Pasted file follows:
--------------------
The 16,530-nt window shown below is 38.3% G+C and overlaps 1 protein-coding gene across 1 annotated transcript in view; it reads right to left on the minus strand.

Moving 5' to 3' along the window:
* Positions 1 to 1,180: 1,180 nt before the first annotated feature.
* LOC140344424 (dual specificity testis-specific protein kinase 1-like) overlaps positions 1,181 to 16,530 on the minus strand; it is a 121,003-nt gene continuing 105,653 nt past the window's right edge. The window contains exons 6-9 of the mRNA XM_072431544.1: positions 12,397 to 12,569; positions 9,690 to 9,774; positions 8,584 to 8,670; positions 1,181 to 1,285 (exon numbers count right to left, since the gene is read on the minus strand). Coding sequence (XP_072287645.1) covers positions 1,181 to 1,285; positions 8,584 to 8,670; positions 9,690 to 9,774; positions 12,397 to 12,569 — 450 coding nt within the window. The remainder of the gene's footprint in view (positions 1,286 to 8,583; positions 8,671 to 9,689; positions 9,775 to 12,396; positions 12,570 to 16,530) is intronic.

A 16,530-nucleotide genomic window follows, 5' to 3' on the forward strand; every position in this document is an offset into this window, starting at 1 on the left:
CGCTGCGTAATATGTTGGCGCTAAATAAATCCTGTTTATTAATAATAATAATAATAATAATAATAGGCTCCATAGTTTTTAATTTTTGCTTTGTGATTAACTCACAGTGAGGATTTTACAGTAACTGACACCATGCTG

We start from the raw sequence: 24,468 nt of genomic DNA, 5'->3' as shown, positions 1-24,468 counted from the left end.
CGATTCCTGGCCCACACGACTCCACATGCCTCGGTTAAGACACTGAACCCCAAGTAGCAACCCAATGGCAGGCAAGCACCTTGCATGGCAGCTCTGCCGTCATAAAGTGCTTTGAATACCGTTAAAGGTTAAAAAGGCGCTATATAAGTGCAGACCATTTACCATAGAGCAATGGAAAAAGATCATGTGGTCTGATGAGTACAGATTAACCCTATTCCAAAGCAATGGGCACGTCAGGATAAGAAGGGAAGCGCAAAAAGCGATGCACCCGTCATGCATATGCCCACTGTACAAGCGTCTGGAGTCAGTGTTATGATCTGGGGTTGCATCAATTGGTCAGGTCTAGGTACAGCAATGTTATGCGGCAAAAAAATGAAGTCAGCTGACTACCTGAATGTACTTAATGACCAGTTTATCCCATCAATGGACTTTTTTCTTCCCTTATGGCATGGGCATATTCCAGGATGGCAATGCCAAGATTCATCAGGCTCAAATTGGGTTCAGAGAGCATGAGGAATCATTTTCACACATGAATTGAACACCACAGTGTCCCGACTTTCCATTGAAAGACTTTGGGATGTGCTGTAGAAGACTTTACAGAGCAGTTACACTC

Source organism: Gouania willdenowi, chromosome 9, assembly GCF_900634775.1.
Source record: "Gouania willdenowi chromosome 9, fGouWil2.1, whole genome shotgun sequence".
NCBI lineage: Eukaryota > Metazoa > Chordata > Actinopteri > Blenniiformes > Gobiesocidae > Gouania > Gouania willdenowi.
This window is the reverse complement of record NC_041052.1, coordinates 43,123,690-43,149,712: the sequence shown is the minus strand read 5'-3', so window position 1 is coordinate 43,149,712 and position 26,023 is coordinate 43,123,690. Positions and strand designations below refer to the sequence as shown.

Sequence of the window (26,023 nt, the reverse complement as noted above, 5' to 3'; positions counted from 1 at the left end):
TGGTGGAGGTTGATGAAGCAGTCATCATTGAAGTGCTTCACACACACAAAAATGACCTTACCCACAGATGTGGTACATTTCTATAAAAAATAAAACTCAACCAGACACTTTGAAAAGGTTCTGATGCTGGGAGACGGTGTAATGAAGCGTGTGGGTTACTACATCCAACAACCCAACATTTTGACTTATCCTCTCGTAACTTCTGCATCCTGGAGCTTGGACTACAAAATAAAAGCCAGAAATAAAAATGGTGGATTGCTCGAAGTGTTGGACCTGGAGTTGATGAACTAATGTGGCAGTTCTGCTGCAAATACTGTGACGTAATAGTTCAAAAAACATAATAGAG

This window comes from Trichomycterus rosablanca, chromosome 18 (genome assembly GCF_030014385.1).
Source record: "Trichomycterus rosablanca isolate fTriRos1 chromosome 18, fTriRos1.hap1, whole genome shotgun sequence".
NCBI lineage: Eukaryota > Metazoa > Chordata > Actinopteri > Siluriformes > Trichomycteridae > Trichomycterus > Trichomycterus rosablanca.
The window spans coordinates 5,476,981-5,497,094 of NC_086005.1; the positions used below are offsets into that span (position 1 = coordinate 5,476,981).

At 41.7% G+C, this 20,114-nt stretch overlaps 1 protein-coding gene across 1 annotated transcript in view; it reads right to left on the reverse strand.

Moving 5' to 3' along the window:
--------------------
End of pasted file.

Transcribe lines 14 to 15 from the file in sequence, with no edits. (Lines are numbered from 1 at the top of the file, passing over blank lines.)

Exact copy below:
TGGTGGAGGTTGATGAAGCAGTCATCATTGAAGTGCTTCACACACACAAAAATGACCTTACCCACAGATGTGGTACATTTCTATAAAAAATAAAACTCAACCAGACACTTTGAAAAGGTTCTGATGCTGGGAGACGGTGTAATGAAGCGTGTGGGTTACTACATCCAACAACCCAACATTTTGACTTATCCTCTCGTAACTTCTGCATCCTGGAGCTTGGACTACAAAATAAAAGCCAGAAATAAAAATGGTGGATTGCTCGAAGTGTTGGACCTGGAGTTGATGAACTAATGTGGCAGTTCTGCTGCAAATACTGTGACGTAATAGTTCAAAAAACATAATAGAG

This window comes from Trichomycterus rosablanca, chromosome 18 (genome assembly GCF_030014385.1).